Teachers and parents really push to get the evaluations completed and have students identified. Getting a student identified as learning disabled usually just means demonstrating a gap between the student’s ability and achievement. In other words, if the student is behind in reading, but has no lack of intelligence, the student is learning disabled. It never occurs to us that perhaps the education the child has been receiving is lacking. Parents and teachers believe that once the child is labeled, there will be some magic that will “cure” their child and make her able to learn. They think that once a “special education” teacher is assigned, their child will make incredible gains and all will be well again. Nothing could be further from the truth. While there are many incredibly good special education teachers, many don’t have much more to offer than mainstream teachers. In fact, there are huge numbers of special education teachers who have attained their certifications through “emergency” or “alternate” routes. They may have only taken a class or two, or are in the process of doing so. The surge in special education students has led to a shortage of special education teachers, so states have put emergency provisions in place to keep them in compliance with the mandates of IDEA legislation.
I have been working with special education students since 1982, and gotten to know thousands of kids. Out of all of these kids, I can think of a small handful who had real learning disabilities. Almost all of the students I have known with this label had no disabilities at all. They were simply suffering from a lack of appropriate instruction, mostly in the area of reading. Once I was able to provide quality, direct instruction in phonemic awareness, phonics, fluency, and comprehension, they were miraculously cured of their afflictions. In math, social studies, and science, I just needed to modify instruction slightly so they could use their strengths to become successful. If they had behavioral issues, I needed to find ways to adjust the learning environment, and/or modify their behavior, so they could learn. In other words, I had to be a good teacher and employ the multitude of tools and strategies I had learned over the years to meet the individual needs of every individual student. This is not magic. It is just good teaching. The answer to helping special education students is to help teachers become better at what they do. We need to stop labeling kids, and start improving teachers’ skills so that all can be more successful.
The seismic shift did not occur this week when our new Chancellor was announced. It started much earlier, sometime in the summer. That was the time when each of the city’s schools became part of 60 “Children First Networks (CFNs)”, designed to provide integrated operational and instructional support to schools. This less centralized model has been tested over the past several years, and is thought to be the most effective way to do things in the world’s largest school district. Prior to the summer, each school belonged to what was called a “School Support Organization (SSO).” There were many different models around the city, each with a different focus or approach. Some SSOs provided operational support, while others depended on more centralized services through the ISCs (Integrated Service Centers). So, as the summer approached, the majority of ISC personnel found themselves scrambling for operational positions within the CFNs. Most CFNs grew in size in order to provide all of the new services they were now required to provide, causing huge shifts in office space and resources.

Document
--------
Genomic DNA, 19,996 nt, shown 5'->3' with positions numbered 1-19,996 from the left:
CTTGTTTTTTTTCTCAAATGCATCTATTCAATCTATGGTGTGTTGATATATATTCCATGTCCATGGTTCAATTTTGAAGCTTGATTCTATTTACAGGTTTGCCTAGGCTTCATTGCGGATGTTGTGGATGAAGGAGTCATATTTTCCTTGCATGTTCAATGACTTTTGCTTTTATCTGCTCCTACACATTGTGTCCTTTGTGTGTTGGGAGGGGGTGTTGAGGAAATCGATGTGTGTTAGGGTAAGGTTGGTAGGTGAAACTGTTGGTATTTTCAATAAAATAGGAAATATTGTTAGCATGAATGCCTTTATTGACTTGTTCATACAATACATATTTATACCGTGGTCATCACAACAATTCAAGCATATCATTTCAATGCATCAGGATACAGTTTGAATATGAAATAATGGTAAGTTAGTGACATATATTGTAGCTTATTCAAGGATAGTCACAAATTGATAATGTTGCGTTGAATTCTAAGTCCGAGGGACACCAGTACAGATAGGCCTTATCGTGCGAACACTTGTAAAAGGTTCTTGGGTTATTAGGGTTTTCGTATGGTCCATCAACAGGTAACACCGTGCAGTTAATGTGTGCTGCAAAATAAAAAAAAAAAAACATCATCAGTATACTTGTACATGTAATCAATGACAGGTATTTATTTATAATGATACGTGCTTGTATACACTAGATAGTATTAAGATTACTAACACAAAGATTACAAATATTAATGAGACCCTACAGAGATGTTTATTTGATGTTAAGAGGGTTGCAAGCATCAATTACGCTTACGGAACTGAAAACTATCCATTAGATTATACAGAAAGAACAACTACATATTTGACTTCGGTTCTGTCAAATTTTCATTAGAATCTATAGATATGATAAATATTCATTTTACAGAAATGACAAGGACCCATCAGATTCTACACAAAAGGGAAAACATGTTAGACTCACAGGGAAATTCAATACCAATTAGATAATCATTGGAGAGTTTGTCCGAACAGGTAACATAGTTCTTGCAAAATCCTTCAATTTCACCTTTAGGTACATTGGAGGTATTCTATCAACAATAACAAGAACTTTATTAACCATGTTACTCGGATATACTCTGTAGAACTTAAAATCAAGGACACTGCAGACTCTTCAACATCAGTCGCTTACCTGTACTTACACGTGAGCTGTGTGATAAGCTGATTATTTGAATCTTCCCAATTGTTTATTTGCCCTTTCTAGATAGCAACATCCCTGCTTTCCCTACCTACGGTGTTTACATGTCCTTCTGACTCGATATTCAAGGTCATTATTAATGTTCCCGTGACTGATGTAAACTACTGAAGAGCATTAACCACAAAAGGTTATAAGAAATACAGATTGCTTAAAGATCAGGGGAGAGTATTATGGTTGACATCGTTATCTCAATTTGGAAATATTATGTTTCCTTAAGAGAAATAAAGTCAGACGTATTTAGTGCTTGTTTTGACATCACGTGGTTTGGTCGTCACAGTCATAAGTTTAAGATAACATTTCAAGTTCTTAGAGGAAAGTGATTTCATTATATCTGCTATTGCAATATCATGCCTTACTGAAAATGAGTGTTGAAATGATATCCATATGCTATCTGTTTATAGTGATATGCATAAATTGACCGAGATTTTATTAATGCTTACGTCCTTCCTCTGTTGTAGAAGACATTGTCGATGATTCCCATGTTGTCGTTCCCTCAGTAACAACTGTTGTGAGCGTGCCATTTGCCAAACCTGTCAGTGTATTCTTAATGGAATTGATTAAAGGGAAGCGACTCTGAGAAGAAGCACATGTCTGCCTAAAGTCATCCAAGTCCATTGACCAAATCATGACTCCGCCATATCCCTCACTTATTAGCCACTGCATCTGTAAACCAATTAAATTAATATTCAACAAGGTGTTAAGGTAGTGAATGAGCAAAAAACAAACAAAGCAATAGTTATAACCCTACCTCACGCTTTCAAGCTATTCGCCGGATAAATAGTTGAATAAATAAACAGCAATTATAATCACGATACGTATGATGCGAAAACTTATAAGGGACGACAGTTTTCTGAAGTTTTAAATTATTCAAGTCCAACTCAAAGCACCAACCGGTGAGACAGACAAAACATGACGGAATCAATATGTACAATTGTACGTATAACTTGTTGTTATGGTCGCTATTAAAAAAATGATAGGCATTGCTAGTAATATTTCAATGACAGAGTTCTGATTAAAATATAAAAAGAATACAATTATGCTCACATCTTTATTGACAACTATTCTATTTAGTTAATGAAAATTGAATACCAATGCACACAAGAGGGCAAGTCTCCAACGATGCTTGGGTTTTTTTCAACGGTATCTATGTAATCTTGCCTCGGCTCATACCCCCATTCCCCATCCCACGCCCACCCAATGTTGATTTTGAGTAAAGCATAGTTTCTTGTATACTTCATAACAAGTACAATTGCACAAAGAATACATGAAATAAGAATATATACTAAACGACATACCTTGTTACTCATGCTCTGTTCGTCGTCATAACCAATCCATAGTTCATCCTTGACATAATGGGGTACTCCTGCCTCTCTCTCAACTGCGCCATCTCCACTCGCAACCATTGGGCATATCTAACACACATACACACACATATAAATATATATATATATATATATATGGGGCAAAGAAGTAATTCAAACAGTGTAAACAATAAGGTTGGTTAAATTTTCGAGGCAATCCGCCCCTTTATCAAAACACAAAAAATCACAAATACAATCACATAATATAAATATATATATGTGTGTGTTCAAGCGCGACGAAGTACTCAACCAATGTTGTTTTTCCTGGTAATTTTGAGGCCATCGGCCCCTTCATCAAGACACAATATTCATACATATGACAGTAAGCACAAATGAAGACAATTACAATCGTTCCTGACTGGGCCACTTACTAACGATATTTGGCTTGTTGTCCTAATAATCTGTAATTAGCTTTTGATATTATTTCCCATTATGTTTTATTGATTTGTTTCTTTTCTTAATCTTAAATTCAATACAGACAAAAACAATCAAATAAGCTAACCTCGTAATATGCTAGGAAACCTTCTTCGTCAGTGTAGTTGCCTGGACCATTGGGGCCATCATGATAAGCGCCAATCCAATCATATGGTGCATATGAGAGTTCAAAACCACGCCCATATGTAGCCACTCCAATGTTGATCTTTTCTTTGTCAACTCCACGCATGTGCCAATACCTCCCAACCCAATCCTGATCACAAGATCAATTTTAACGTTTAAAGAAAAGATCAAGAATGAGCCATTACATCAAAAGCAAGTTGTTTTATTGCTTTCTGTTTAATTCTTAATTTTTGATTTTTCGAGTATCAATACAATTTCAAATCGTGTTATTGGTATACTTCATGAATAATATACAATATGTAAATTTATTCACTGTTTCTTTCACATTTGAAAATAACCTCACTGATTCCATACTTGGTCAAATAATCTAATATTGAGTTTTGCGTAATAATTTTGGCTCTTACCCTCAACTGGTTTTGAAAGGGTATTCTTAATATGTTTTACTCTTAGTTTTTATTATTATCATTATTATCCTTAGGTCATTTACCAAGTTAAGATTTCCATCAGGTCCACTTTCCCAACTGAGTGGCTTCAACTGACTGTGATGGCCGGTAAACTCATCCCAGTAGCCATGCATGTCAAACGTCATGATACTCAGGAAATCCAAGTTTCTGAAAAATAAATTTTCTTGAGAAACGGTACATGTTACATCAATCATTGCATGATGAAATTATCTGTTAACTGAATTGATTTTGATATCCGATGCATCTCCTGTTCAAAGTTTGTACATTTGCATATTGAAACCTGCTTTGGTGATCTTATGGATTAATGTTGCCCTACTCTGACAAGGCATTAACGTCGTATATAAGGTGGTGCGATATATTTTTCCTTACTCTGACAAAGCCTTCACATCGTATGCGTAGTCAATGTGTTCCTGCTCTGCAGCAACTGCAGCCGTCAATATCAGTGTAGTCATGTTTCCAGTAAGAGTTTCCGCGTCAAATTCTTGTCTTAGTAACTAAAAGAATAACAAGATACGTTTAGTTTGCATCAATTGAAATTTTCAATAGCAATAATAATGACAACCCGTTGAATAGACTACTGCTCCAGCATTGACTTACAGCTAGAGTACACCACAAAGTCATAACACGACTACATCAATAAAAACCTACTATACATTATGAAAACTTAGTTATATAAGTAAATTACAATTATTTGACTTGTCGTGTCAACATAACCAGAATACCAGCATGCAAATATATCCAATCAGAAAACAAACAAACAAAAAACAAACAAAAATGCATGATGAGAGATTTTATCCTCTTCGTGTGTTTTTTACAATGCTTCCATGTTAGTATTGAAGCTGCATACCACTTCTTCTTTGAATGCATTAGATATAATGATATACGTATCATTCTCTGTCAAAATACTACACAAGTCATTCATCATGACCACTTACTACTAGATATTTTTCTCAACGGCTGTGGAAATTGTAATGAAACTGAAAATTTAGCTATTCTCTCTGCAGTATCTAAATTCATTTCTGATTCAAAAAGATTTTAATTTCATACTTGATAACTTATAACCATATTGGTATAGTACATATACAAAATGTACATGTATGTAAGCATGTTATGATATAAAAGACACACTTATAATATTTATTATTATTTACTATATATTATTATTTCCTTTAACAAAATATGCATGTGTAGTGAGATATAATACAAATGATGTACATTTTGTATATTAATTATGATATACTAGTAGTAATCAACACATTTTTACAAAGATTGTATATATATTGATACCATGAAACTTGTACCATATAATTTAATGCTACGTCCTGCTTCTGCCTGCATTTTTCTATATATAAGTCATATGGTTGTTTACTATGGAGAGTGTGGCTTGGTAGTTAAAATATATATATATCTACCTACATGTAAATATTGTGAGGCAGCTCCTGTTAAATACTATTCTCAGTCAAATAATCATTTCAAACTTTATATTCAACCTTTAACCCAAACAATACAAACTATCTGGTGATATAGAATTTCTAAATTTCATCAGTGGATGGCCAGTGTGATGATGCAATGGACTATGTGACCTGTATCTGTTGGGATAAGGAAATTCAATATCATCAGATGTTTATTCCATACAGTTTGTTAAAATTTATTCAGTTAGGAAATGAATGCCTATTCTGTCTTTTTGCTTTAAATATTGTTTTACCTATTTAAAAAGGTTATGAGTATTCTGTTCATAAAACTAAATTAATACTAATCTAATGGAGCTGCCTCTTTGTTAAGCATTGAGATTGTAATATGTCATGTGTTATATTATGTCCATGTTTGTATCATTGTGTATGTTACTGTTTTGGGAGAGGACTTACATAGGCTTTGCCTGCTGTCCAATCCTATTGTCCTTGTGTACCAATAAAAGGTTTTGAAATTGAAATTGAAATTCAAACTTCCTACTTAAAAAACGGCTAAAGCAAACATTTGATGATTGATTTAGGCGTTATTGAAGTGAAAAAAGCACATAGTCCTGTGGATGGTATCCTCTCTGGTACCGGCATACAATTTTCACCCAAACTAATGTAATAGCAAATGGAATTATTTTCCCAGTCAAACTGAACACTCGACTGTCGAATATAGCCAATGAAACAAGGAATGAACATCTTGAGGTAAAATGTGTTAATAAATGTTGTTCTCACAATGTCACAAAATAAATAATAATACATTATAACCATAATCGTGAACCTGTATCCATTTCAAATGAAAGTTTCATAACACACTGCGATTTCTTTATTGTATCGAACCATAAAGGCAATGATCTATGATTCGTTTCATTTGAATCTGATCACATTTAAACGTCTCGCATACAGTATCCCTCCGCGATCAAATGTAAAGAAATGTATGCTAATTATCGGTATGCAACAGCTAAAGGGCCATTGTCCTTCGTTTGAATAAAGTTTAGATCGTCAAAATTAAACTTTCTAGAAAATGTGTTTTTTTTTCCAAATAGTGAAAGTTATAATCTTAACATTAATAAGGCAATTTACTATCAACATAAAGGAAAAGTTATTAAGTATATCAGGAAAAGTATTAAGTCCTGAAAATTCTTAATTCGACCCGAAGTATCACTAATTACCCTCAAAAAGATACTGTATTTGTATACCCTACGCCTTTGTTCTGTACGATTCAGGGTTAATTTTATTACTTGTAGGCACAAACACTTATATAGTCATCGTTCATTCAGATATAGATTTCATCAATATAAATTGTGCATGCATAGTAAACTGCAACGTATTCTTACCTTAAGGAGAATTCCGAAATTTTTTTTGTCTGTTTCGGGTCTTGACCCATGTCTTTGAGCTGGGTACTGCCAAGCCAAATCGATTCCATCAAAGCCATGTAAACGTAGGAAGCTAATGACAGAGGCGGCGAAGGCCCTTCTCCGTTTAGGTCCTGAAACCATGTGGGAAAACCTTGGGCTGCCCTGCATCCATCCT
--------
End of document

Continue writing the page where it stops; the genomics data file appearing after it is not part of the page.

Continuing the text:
Now that CFNs are in firmly in place, each one answering to one of 6 “clusters,” which are overseen by the Division of School Support and Instruction (DSSI), it is apparent what is happening. The NYC DOE is putting its house in order. It is creating more consistent policies and procedures for schools, and insisting upon absolute compliance. This district, arguably considered one of the nation’s leaders in innovation and reform, is settling into a top-down, mandate-driven bureaucracy. This is fascinating because as recently as a year ago, the running “joke” was that you couldn’t mandate schools to do anything in NYC. Now, just a blink-of-an-eye later, not a day goes by without a new deadline or mandate being announced to schools through the CFNs.
I guess I should have seen this coming. In my fairly long educational career, I have experienced similar evolutions in many school districts across a dozen states, and they always follow a similar pattern. A perceived crisis prompts those in power to encourage innovation and experimentation in an effort to improve results. Brave educators, community partners and others, excitedly exercise their new freedom to do what kids really need. The bureaucrats either give explicit waivers to, or turn a blind eye to, rules and regs to allow these empowered individuals do some great new things. There is great fanfare about encouraging results, and lots of media attention. Then bureaucrats become concerned about schools breaking the rules, and order is once again restored through mandates and compliance regulations. Until the next perceived crisis.